Disadvantages of Typewriters | A cautionary tale

Erika Typewriter (Cyrillic), close up.

The Erika typewriter company was established in the early 1900s by Carl Laufer and Ludwig Kracker: Erika was the name of Kracker’s wife.

By the 1930s, Kracker had stepped down. Under Laufer, the company became one of Germany’s largest typewriter manufacturers. Its factories were turned over to making military equipment during WW2, but afterwards reverted to typewriters. And when Germany was split in half Erika, in the communist East, was nationalised.

It supplied machines for use across the Soviet bloc, including many machines with Cyrillic type, like this one I drew after seeing the original in a workshop in East London.

Click to englage.

The most common Cyrillic keyboard layout is known as JCUKEN or ЙЦУКЕН, based on the first letters of the top left letter row.

This layout was developed in the late 19th century and has been the standard for Russian typewriters and computer keyboards.

The JCUKEN layout follows a similar principle to the QWERTY layout, with the most frequently used letters placed in the middle row for easier access.


Every typewriter has a slightly different “fingerprint”, and the East German security service, the Stasi, built up a library of those fingerprints in order to identify the source of unapproved materials.

It’s quite likely that the nationalised Erika company collaborated with the Stasi in building up that library.

In 1984, a physicist named Lutz Eigendorf defected to West Germany. He wrote a series of reports critical of the East German government, which were smuggled back into East Germany and distributed as samizdat (self-published, underground literature).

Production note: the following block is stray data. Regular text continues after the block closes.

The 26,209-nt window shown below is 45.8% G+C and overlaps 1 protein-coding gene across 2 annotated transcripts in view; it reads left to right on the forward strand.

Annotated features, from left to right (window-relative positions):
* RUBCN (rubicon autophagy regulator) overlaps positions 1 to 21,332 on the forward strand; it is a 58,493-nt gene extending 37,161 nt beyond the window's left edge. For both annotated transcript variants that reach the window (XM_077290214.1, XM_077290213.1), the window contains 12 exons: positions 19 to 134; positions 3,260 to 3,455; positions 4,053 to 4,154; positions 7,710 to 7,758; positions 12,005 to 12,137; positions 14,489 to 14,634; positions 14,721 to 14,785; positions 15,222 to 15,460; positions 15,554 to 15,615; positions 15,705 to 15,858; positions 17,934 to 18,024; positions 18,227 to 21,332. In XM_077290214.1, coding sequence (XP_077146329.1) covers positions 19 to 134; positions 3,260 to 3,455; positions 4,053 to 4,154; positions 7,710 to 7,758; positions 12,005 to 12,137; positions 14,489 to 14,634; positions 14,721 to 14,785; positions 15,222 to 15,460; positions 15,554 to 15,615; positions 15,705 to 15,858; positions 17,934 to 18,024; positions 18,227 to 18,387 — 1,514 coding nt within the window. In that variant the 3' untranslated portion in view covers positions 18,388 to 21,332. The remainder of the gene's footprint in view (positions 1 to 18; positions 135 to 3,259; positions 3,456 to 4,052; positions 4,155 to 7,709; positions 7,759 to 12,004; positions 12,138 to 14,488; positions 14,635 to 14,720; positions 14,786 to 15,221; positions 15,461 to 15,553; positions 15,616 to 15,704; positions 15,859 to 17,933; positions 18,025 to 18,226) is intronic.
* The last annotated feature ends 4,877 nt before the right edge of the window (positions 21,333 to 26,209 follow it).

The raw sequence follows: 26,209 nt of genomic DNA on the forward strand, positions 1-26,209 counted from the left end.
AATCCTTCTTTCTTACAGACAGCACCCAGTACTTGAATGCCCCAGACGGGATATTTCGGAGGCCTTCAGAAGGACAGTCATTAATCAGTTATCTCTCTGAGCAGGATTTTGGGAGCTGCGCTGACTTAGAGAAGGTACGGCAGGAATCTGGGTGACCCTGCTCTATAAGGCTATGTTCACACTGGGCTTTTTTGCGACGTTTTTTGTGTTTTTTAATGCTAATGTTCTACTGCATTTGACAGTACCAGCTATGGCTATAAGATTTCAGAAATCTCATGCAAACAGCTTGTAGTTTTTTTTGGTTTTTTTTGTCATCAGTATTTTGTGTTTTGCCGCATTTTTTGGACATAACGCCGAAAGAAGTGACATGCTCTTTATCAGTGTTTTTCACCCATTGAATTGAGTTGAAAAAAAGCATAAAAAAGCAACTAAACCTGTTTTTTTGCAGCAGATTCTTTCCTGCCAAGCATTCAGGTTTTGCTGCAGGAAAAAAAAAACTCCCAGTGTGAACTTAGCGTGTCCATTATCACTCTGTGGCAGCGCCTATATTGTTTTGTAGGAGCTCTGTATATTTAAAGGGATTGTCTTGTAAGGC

The Stasi launched an investigation to identify the source of these subversive documents.

They analyzed the typewritten reports and, using their library of typewriter fingerprints, determined that they had been typed on a specific Erika typewriter.

Through further investigation, the Stasi identified the owner of the typewriter as a woman named Gisela Meyer, an acquaintance of Eigendorf.

She was arrested, charged with “subversive activities” and “treasonous espionage” and sentenced to 4 years and 3 months in prison.


Naturally, subversive typists tried to get around the problem of typewriter fingerprints.

One way they did that was by using more than one machine to type any given document – creating a h yb rid fingerprint that was not traceable.

But owning two machines was itself likely to attract suspicion. And if you collaborated with someone else, how could you be sure they were not Stasi informers?

Erika was privatised soon after the reunification of Germany, in the early 1990s. The company struggled to compete in a market economy – with strong competition from computers – and soon closed down.

Thanks for looking.